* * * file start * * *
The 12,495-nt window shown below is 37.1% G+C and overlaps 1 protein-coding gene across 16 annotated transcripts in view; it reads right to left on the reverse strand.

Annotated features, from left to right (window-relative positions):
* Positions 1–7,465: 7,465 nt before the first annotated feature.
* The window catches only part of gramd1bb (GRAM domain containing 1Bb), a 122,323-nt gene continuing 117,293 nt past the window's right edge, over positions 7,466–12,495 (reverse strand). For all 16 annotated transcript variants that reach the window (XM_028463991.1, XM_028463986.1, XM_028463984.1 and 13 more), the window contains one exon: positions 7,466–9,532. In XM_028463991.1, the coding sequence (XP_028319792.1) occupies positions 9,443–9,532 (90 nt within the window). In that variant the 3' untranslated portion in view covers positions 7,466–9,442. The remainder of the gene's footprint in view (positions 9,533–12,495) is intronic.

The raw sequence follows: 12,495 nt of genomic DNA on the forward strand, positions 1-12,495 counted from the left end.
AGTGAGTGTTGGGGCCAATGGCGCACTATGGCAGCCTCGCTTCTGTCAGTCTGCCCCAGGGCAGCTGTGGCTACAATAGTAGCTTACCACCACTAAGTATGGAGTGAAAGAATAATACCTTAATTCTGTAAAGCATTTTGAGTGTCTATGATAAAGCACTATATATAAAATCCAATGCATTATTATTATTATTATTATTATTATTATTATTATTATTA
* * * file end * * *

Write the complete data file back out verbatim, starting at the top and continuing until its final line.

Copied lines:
The 12,495-nt window shown below is 37.1% G+C and overlaps 1 protein-coding gene across 16 annotated transcripts in view; it reads right to left on the reverse strand.

Annotated features, from left to right (window-relative positions):
* Positions 1–7,465: 7,465 nt before the first annotated feature.
* The window catches only part of gramd1bb (GRAM domain containing 1Bb), a 122,323-nt gene continuing 117,293 nt past the window's right edge, over positions 7,466–12,495 (reverse strand). For all 16 annotated transcript variants that reach the window (XM_028463991.1, XM_028463986.1, XM_028463984.1 and 13 more), the window contains one exon: positions 7,466–9,532. In XM_028463991.1, the coding sequence (XP_028319792.1) occupies positions 9,443–9,532 (90 nt within the window). In that variant the 3' untranslated portion in view covers positions 7,466–9,442. The remainder of the gene's footprint in view (positions 9,533–12,495) is intronic.

The raw sequence follows: 12,495 nt of genomic DNA on the forward strand, positions 1-12,495 counted from the left end.
AGTGAGTGTTGGGGCCAATGGCGCACTATGGCAGCCTCGCTTCTGTCAGTCTGCCCCAGGGCAGCTGTGGCTACAATAGTAGCTTACCACCACTAAGTATGGAGTGAAAGAATAATACCTTAATTCTGTAAAGCATTTTGAGTGTCTATGATAAAGCACTATATATAAAATCCAATGCATTATTATTATTATTATTATTATTATTATTATTATTATTA